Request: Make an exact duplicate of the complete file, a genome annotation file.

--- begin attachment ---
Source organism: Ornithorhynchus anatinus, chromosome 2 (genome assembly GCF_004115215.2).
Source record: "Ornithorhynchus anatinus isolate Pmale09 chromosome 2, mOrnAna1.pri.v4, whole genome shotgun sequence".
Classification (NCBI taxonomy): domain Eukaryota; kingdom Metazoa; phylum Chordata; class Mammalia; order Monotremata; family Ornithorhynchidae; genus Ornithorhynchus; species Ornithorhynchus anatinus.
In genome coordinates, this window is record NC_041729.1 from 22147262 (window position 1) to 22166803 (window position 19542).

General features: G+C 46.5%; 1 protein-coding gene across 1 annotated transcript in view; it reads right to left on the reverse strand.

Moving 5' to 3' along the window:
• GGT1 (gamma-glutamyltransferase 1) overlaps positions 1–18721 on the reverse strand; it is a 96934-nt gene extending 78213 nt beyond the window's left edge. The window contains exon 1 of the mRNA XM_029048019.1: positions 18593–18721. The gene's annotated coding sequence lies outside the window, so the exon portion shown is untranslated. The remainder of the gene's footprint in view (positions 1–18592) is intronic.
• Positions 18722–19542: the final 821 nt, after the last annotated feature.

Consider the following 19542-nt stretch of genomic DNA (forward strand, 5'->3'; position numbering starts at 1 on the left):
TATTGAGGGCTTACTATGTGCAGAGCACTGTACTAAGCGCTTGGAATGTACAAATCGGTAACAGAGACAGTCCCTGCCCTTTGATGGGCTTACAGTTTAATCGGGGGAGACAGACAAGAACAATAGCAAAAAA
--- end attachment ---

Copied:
Source organism: Ornithorhynchus anatinus, chromosome 2 (genome assembly GCF_004115215.2).
Source record: "Ornithorhynchus anatinus isolate Pmale09 chromosome 2, mOrnAna1.pri.v4, whole genome shotgun sequence".
Classification (NCBI taxonomy): domain Eukaryota; kingdom Metazoa; phylum Chordata; class Mammalia; order Monotremata; family Ornithorhynchidae; genus Ornithorhynchus; species Ornithorhynchus anatinus.
In genome coordinates, this window is record NC_041729.1 from 22147262 (window position 1) to 22166803 (window position 19542).

General features: G+C 46.5%; 1 protein-coding gene across 1 annotated transcript in view; it reads right to left on the reverse strand.

Moving 5' to 3' along the window:
• GGT1 (gamma-glutamyltransferase 1) overlaps positions 1–18721 on the reverse strand; it is a 96934-nt gene extending 78213 nt beyond the window's left edge. The window contains exon 1 of the mRNA XM_029048019.1: positions 18593–18721. The gene's annotated coding sequence lies outside the window, so the exon portion shown is untranslated. The remainder of the gene's footprint in view (positions 1–18592) is intronic.
• Positions 18722–19542: the final 821 nt, after the last annotated feature.

Consider the following 19542-nt stretch of genomic DNA (forward strand, 5'->3'; position numbering starts at 1 on the left):
TATTGAGGGCTTACTATGTGCAGAGCACTGTACTAAGCGCTTGGAATGTACAAATCGGTAACAGAGACAGTCCCTGCCCTTTGATGGGCTTACAGTTTAATCGGGGGAGACAGACAAGAACAATAGCAAAAAA